How Long was Venus Potentially Habitable and What Caused it to Become the Volcanic and Acidic Planet it is Today?

Venusian Habitable Climate Scenarios: Modeling Venus Through Time and Applications to Slowly Rotating Venus‐Like Exoplanets

by: M.J. Way, Anthony D. Del Genio 

Summarized by: Lisette Melendez

What data were used? Nowadays, Venus is known for its extreme climate. It’s the hottest planet in our Solar System (with a surface temperature of about 840°F!), and the only planet that spins in the opposite direction. In fact, Venus spins so fast that its acidic clouds can travel completely around the planet in 5 days. Despite its extremities, Venus is also known as Earth’s sister planet. Both planets formed very close to one another and their shape and mass are very similar. So how did their surfaces become so distinct from one another? There are many hypotheses posed as to what early Venus looked like, ranging from a stable world with surface liquid water, to a volcanic world with a magma ocean and a carbon dioxide atmosphere. In order to better understand the early history of Venus, scientists used the data that we have about early Earth and simulations generated by various satellites orbiting Venus.

Methods: By modeling early Venus to closely match the conditions of early Earth using NASA’s ROCKE-3D (a tool you can try out yourself!) general circulation models, the scientists were able to examine how changes in factors like surface water and rotation rate affected Venus’s climate.

Results: The team discovered that Venus’s climate may have been stable and temperate with liquid water at its surface for most of the planet’s history, as shown in Figure 2. So, what caused the huge change? The authors argue that it was caused by the synchronized eruption of massive volcanoes, leading to the large igneous provinces (LIPs, or large collection of volcanic rocks) seen on Venus today. These LIPs could have triggered a runaway greenhouse effect on Venus, a situation where a planet absorbs more energy from the sun than it can radiate back into space. This leads to an inability to cool down and to the evaporation of surface water on the planet. On Earth, some LIPs are known to coincide with mass extinctions, so these events are already known to create colossal changes on the surface of a planet.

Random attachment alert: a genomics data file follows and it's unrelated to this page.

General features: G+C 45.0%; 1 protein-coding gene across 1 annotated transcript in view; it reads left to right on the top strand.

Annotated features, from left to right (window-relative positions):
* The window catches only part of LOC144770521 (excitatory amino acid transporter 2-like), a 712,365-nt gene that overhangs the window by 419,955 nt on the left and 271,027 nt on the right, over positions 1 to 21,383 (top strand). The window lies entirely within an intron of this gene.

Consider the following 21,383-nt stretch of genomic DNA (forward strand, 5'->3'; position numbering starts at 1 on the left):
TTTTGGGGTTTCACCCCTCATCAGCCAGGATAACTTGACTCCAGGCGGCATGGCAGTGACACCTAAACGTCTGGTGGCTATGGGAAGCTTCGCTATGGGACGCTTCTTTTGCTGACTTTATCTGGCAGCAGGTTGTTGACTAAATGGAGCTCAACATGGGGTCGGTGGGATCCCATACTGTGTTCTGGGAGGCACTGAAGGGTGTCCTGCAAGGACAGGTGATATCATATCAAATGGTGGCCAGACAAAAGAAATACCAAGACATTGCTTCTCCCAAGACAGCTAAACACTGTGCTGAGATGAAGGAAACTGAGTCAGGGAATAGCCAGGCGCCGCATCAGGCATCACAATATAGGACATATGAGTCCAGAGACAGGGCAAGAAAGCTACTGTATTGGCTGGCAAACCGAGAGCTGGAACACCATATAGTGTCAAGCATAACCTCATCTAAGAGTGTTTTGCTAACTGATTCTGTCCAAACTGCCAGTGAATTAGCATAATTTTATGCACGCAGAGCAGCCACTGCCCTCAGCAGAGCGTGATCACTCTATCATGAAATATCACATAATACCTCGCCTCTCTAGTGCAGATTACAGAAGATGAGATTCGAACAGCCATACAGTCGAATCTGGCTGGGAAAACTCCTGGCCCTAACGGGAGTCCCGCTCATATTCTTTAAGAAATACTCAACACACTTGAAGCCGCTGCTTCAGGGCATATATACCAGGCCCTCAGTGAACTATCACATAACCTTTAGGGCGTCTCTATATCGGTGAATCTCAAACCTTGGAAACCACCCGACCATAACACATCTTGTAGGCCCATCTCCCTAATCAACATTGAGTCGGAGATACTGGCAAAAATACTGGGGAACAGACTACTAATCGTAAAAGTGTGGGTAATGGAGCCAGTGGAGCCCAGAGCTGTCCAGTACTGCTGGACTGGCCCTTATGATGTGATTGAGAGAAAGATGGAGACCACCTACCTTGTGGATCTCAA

Figure 1: An image of the harsh surface of Venus, the most volcanic planet in our Solar System. Credit: NASA JPL.

Why is this study important? This study is important because it gives us insight as to whether early Venus ever had life-friendly environments: did the planet ever experience the same evolutionary processes that Earth did? It also helps us understand exoplanets, which are planets outside of our Solar System, which are tens of thousands of years away by rocket travel. Some of these rocky exoplanets orbit very close to their host stars, much like Venus orbits close to the Sun. So, perhaps these exoplanets host surface liquid water as well!

Figure 2: A graphical representation of the possible climate history of Venus. For most of its history, it is proposed that Venus had a temperate climate with surface water.

The big picture: After analyzing the various models of Venusian history, scientists found that Venus was potentially habitable, like Earth is, for most of its lifetime, which is remarkably different from the acidic, scorching atmosphere we observe today. Large, simultaneous volcanic eruptions may have made it impossible for Venus to cool down, and the resultant dry and hot atmosphere could have led Venus to its current conditions. Even so, more observations from Venus’s surface are needed to fully understand its history and transformation.

Citation: Way, M. J. & Genio, A. D. D. Venusian Habitable Climate Scenarios: Modeling Venus Through Time and Applications to Slowly Rotating Venus-Like Exoplanets. Journal of Geophysical Research: Planets 125, e2019JE006276 (2020).

 

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